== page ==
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Digital 3D model of WA shipwreck shared to mark anniversary of its loss

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The underwater remains of a ship built in Fremantle in 1876 and which sunk off the coast several years later can now be explored with ease thanks to a digital 3D model unveiled by Curtin University and the Western Australian Museum following the recent 143rd anniversary of its loss.

Colonial schooner the Star was used as a whaling vessel for expeditions off WA until 1880 when a dramatic maritime mishap caused it to sink off Rockingham, thankfully without loss of the crewmembers’ lives.

Returning from an unsuccessful whaling trip to Geographe Bay, a navigational error saw the vessel plough into the Murray Reef near Port Kennedy at about 3am on October 20, 1880.

The wreck was discovered in 1972 at a depth of 2.7m and the WA Museum excavated the site in 1983, during which overlapping black and white film photographs were captured and a 2D photomosaic was created.

In the summer of 2022-23, Curtin University HIVE (Hub for Immersive Visualisation and eResearch) Internship student Jarod Harris used the photography from 1983 to create the digital 3D model of the wreck released today.

Associate Professor Andrew Woods, manager of the Curtin HIVE said the Star was significant as an early Western Australian-built vessel, with the wreck providing evidence of colonial ship-building methods and materials.

“The digital 3D model has been created from the legacy photography using a technique known as photogrammetric 3D reconstruction,” Professor Woods said.

“The new 3D model of the Star allows the wreck site to be inspected in much greater detail than ever before, including with use of visualisation technologies such as virtual reality.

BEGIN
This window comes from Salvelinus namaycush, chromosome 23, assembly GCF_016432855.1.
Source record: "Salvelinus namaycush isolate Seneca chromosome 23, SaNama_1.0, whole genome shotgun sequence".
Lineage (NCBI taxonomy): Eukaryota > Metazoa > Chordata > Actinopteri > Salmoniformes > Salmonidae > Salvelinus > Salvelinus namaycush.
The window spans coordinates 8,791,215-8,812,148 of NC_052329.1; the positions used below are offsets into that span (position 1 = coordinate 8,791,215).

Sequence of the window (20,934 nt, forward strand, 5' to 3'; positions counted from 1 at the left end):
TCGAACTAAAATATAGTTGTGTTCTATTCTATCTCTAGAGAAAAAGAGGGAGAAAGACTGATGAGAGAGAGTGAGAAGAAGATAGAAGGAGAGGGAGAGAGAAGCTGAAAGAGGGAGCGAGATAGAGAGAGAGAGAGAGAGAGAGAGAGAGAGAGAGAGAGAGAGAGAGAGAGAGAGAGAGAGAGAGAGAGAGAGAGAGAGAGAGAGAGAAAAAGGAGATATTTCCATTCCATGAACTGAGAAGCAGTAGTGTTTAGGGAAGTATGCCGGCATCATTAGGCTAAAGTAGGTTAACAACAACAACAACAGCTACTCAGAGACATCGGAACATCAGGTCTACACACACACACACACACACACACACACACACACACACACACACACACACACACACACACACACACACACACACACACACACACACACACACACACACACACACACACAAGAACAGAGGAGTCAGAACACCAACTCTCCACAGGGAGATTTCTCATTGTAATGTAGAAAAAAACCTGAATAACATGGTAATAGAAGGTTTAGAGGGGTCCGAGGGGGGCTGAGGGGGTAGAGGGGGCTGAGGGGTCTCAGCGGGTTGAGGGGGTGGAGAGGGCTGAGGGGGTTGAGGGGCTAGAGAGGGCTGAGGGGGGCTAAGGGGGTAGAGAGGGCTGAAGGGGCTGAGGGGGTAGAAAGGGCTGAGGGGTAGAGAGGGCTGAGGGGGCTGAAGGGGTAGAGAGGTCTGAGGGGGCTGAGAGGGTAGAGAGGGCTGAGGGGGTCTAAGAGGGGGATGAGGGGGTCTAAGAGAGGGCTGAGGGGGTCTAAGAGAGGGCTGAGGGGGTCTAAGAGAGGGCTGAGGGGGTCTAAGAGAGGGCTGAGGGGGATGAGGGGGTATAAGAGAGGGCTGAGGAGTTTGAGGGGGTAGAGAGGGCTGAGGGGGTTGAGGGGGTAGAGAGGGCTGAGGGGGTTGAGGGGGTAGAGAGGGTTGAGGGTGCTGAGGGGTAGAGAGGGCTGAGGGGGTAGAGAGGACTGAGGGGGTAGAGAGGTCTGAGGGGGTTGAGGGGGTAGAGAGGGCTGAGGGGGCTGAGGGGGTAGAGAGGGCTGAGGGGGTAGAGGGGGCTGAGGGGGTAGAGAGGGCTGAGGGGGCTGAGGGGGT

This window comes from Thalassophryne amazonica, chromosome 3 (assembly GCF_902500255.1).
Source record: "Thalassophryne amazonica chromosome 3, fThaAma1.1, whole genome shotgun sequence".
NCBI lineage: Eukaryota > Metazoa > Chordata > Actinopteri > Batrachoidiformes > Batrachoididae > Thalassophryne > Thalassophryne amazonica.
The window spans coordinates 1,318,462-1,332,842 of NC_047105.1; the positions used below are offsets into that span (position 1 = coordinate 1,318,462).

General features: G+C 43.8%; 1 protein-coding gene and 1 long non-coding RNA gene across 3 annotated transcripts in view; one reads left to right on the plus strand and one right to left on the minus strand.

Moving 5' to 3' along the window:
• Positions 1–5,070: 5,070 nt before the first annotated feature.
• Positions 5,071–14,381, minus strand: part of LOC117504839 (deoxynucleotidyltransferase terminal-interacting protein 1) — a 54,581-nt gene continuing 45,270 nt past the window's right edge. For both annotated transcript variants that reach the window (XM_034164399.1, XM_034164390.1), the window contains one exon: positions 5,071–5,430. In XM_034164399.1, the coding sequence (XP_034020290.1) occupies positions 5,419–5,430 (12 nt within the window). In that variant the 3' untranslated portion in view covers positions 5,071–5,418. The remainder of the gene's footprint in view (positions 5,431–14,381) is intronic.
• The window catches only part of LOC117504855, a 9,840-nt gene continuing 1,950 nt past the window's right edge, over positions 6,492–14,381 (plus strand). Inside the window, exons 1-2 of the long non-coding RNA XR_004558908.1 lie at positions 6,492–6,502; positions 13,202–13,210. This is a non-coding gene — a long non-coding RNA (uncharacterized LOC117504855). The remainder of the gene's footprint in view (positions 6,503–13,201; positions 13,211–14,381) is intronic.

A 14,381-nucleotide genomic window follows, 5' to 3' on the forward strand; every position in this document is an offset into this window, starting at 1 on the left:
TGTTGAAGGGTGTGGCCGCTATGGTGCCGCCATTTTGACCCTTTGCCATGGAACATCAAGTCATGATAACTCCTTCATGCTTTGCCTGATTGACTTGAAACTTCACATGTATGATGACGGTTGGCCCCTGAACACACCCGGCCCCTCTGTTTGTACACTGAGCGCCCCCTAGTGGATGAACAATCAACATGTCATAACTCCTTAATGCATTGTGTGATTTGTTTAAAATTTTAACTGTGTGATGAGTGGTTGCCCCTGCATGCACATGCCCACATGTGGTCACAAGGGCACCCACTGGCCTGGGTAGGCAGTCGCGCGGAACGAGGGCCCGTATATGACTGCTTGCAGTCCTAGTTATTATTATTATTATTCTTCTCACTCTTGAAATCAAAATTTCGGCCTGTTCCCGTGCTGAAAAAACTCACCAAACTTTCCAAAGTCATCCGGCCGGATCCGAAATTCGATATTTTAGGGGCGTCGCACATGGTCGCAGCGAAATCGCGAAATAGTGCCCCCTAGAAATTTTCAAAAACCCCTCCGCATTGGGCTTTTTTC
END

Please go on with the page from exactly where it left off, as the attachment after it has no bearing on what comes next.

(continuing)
“By visiting the website, the wreck model can be panned, rotated and zoomed in on as a 3D object, and examined from any angle.”

Dr Ross Anderson, Curator at the WA Museum said the latest inspection of the wreck site in 2004 revealed very little of the vessel remained after decades of exposure to the underwater elements but in 1983 parts of the wreck were in good enough condition to be identified as being made from jarrah, sapwood, red mahogany and red gum, sourced from both WA and interstate.

“No whaling equipment was found at the wreck site, but large pulleys were recovered, along with artefacts including a brass ship’s log, a penny dated 1876 and different types of ceramic wares,” Dr Anderson said.

Mr Harris said being able to create the 3D model from the WA Museum’s records of an archaeological excavation conducted 40 years ago was an exciting and very satisfying process and captured a moment in time.

“Our 3D model gives researchers and the public virtual access to this significant archaeological site and enables them to learn more about Western Australia’s early maritime history,” Mr Harris said.

The Star 3D model project was funded through the Commonwealth Government’s Underwater Cultural Heritage Program.

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